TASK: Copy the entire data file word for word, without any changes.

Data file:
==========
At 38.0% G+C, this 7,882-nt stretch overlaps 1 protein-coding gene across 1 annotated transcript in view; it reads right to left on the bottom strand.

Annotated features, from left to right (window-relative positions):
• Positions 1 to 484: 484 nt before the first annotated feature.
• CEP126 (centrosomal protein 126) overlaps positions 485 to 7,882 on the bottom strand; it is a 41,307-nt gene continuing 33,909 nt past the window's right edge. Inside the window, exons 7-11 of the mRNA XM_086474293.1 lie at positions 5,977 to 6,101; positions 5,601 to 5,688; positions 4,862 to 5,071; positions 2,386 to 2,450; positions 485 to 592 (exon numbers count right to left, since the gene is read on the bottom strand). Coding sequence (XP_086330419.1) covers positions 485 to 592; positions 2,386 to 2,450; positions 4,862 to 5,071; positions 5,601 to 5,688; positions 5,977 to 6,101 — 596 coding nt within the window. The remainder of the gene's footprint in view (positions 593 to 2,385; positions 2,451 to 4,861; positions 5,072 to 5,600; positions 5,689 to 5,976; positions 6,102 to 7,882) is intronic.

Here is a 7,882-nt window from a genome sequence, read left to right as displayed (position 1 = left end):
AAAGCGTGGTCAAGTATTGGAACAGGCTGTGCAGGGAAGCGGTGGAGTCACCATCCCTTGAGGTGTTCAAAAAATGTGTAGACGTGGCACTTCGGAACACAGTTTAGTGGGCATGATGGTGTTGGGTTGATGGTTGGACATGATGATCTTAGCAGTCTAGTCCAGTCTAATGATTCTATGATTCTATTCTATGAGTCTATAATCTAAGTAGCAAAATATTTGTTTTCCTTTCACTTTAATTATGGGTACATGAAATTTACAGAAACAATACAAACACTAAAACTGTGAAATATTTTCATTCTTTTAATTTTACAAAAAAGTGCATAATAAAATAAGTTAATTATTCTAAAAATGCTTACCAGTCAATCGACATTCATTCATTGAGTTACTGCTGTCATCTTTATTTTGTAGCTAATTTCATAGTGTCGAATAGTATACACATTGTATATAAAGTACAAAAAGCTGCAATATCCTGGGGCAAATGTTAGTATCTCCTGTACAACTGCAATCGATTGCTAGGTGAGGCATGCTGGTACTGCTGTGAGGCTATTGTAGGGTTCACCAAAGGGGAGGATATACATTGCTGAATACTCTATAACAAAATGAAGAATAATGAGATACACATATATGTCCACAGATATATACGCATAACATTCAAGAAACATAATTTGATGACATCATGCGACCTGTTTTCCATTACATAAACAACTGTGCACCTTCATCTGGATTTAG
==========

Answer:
At 38.0% G+C, this 7,882-nt stretch overlaps 1 protein-coding gene across 1 annotated transcript in view; it reads right to left on the bottom strand.

Annotated features, from left to right (window-relative positions):
• Positions 1 to 484: 484 nt before the first annotated feature.
• CEP126 (centrosomal protein 126) overlaps positions 485 to 7,882 on the bottom strand; it is a 41,307-nt gene continuing 33,909 nt past the window's right edge. Inside the window, exons 7-11 of the mRNA XM_086474293.1 lie at positions 5,977 to 6,101; positions 5,601 to 5,688; positions 4,862 to 5,071; positions 2,386 to 2,450; positions 485 to 592 (exon numbers count right to left, since the gene is read on the bottom strand). Coding sequence (XP_086330419.1) covers positions 485 to 592; positions 2,386 to 2,450; positions 4,862 to 5,071; positions 5,601 to 5,688; positions 5,977 to 6,101 — 596 coding nt within the window. The remainder of the gene's footprint in view (positions 593 to 2,385; positions 2,451 to 4,861; positions 5,072 to 5,600; positions 5,689 to 5,976; positions 6,102 to 7,882) is intronic.

Here is a 7,882-nt window from a genome sequence, read left to right as displayed (position 1 = left end):
AAAGCGTGGTCAAGTATTGGAACAGGCTGTGCAGGGAAGCGGTGGAGTCACCATCCCTTGAGGTGTTCAAAAAATGTGTAGACGTGGCACTTCGGAACACAGTTTAGTGGGCATGATGGTGTTGGGTTGATGGTTGGACATGATGATCTTAGCAGTCTAGTCCAGTCTAATGATTCTATGATTCTATTCTATGAGTCTATAATCTAAGTAGCAAAATATTTGTTTTCCTTTCACTTTAATTATGGGTACATGAAATTTACAGAAACAATACAAACACTAAAACTGTGAAATATTTTCATTCTTTTAATTTTACAAAAAAGTGCATAATAAAATAAGTTAATTATTCTAAAAATGCTTACCAGTCAATCGACATTCATTCATTGAGTTACTGCTGTCATCTTTATTTTGTAGCTAATTTCATAGTGTCGAATAGTATACACATTGTATATAAAGTACAAAAAGCTGCAATATCCTGGGGCAAATGTTAGTATCTCCTGTACAACTGCAATCGATTGCTAGGTGAGGCATGCTGGTACTGCTGTGAGGCTATTGTAGGGTTCACCAAAGGGGAGGATATACATTGCTGAATACTCTATAACAAAATGAAGAATAATGAGATACACATATATGTCCACAGATATATACGCATAACATTCAAGAAACATAATTTGATGACATCATGCGACCTGTTTTCCATTACATAAACAACTGTGCACCTTCATCTGGATTTAG